Document Detail

Restraining hamsters alters their breathing pattern.
MedLine Citation:
PMID:  2032993     Owner:  NLM     Status:  MEDLINE    
Does the restraint required for head or nose-only exposure of rodents to inhaled aerosols or gases alter their breathing pattern? And does prior exercise training, which may increase muscle strength, affect this response to restraint? To answer those questions, we measured breathing pattern in 11 adult male hamsters while they were either 1) free to move in small cages or 2) closely restrained in head-out cones. The measurements were repeated after hamsters spent 6 wk either sedentary in standard cages or in cages with exercise wheels. Hamsters were placed in a plethysmograph to measure respiratory frequency (f) and tidal volume (VT). Their product is minute volume (V). When restrained, f and V were 1.9 and 1.7 times, respectively, greater than when hamsters were free, but VT did not change. After 6 wk, the sedentary group responded differently to restraint; f increased 3-fold, VT decreased by one-half, and V increased 1.6-fold. Exercised hamsters increased f 2.3-fold and decreased VT by one-third; V increased by 1.5-fold. In inhalation studies, changes in breathing pattern would significantly influence the amount of material inhaled, the fraction retained, and thus the amount and distribution of material deposited in the lungs.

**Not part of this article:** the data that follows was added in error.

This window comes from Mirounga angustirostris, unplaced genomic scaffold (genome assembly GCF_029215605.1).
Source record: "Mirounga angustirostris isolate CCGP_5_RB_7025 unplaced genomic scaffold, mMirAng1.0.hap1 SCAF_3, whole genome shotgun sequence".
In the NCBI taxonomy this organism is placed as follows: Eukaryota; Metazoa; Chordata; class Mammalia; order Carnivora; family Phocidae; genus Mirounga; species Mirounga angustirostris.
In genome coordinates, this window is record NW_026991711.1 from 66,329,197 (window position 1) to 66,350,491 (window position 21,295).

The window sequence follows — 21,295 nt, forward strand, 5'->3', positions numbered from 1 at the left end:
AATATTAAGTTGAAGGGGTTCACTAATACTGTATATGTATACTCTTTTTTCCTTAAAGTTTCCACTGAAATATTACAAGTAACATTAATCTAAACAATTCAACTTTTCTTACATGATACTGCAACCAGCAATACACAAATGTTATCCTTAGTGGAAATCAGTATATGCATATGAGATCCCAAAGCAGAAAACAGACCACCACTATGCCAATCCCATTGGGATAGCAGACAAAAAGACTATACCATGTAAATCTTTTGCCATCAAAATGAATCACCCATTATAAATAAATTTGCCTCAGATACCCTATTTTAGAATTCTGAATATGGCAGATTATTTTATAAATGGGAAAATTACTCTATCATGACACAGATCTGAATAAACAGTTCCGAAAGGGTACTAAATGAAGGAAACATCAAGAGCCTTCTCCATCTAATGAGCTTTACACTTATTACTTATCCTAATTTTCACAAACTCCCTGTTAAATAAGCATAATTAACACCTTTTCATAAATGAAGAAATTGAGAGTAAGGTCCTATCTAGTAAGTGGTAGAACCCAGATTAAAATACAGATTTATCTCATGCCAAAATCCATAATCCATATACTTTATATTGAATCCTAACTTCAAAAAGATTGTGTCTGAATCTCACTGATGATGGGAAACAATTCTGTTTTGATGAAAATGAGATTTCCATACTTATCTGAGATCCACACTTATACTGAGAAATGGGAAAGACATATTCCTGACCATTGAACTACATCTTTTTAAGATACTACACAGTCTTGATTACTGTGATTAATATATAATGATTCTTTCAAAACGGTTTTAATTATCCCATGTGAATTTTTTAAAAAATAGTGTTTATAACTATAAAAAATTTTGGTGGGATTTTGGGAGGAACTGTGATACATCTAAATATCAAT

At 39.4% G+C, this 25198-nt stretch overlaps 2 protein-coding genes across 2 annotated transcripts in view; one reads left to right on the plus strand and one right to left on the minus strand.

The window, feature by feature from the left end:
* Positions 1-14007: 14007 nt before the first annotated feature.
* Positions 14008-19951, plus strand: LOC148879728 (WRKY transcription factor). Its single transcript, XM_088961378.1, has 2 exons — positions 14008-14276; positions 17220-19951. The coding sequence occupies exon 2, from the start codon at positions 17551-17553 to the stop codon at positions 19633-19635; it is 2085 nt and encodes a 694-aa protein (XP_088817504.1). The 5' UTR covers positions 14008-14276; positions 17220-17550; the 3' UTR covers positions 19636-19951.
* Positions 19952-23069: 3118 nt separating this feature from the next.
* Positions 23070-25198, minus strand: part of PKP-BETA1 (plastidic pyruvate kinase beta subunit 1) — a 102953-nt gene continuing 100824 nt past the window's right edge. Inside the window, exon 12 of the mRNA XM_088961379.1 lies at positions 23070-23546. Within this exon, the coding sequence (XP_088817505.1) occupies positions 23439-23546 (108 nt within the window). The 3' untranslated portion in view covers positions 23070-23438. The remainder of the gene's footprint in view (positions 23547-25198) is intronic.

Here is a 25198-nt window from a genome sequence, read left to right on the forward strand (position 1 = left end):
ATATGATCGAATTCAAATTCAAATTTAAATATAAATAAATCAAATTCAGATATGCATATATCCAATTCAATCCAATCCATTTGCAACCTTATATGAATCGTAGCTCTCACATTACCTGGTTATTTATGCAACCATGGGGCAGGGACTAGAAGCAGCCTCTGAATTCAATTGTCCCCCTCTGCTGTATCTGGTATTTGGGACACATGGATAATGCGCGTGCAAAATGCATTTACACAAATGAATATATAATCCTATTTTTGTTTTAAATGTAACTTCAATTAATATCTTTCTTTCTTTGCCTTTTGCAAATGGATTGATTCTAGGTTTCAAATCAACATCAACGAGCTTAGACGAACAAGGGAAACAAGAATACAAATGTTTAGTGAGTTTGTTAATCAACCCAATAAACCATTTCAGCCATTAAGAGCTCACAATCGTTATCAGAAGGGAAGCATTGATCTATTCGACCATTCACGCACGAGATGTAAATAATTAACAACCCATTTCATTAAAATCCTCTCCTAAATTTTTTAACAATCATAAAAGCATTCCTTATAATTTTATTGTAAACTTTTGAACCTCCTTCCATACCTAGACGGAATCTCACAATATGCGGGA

T D Sweeney; D E Leith; J D Brain
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Publication Detail:
Type:  Journal Article; Research Support, U.S. Gov't, P.H.S.    
Journal Detail:
Title:  Journal of applied physiology (Bethesda, Md. : 1985)     Volume:  70     ISSN:  8750-7587     ISO Abbreviation:  J. Appl. Physiol.     Publication Date:  1991 Mar 
Date Detail:
Created Date:  1991-06-24     Completed Date:  1991-06-24     Revised Date:  2013-09-26    
Medline Journal Info:
Nlm Unique ID:  8502536     Medline TA:  J Appl Physiol (1985)     Country:  UNITED STATES    
Other Details:
Languages:  eng     Pagination:  1271-6     Citation Subset:  IM; S    
Department of Environmental Health, Harvard School of Public Health, Boston, Massachusetts 02115.
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MeSH Terms
Physical Conditioning, Animal
Respiratory Mechanics / physiology*
Restraint, Physical
Tidal Volume / physiology
Grant Support

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